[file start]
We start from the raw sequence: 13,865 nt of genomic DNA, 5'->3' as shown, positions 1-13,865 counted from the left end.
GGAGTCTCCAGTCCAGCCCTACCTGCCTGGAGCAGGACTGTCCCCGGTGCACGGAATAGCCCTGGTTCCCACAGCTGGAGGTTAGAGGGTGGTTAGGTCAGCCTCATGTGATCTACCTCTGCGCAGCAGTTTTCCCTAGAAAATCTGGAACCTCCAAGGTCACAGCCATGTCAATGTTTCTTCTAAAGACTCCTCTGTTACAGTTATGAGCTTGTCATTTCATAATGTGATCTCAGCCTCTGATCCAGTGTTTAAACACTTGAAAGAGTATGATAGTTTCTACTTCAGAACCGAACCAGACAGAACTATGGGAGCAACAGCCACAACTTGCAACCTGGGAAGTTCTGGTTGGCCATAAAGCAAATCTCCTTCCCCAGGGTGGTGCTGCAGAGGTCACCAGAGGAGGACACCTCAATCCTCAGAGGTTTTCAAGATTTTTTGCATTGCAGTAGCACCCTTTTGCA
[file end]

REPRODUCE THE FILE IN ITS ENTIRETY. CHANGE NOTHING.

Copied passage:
We start from the raw sequence: 13,865 nt of genomic DNA, 5'->3' as shown, positions 1-13,865 counted from the left end.
GGAGTCTCCAGTCCAGCCCTACCTGCCTGGAGCAGGACTGTCCCCGGTGCACGGAATAGCCCTGGTTCCCACAGCTGGAGGTTAGAGGGTGGTTAGGTCAGCCTCATGTGATCTACCTCTGCGCAGCAGTTTTCCCTAGAAAATCTGGAACCTCCAAGGTCACAGCCATGTCAATGTTTCTTCTAAAGACTCCTCTGTTACAGTTATGAGCTTGTCATTTCATAATGTGATCTCAGCCTCTGATCCAGTGTTTAAACACTTGAAAGAGTATGATAGTTTCTACTTCAGAACCGAACCAGACAGAACTATGGGAGCAACAGCCACAACTTGCAACCTGGGAAGTTCTGGTTGGCCATAAAGCAAATCTCCTTCCCCAGGGTGGTGCTGCAGAGGTCACCAGAGGAGGACACCTCAATCCTCAGAGGTTTTCAAGATTTTTTGCATTGCAGTAGCACCCTTTTGCA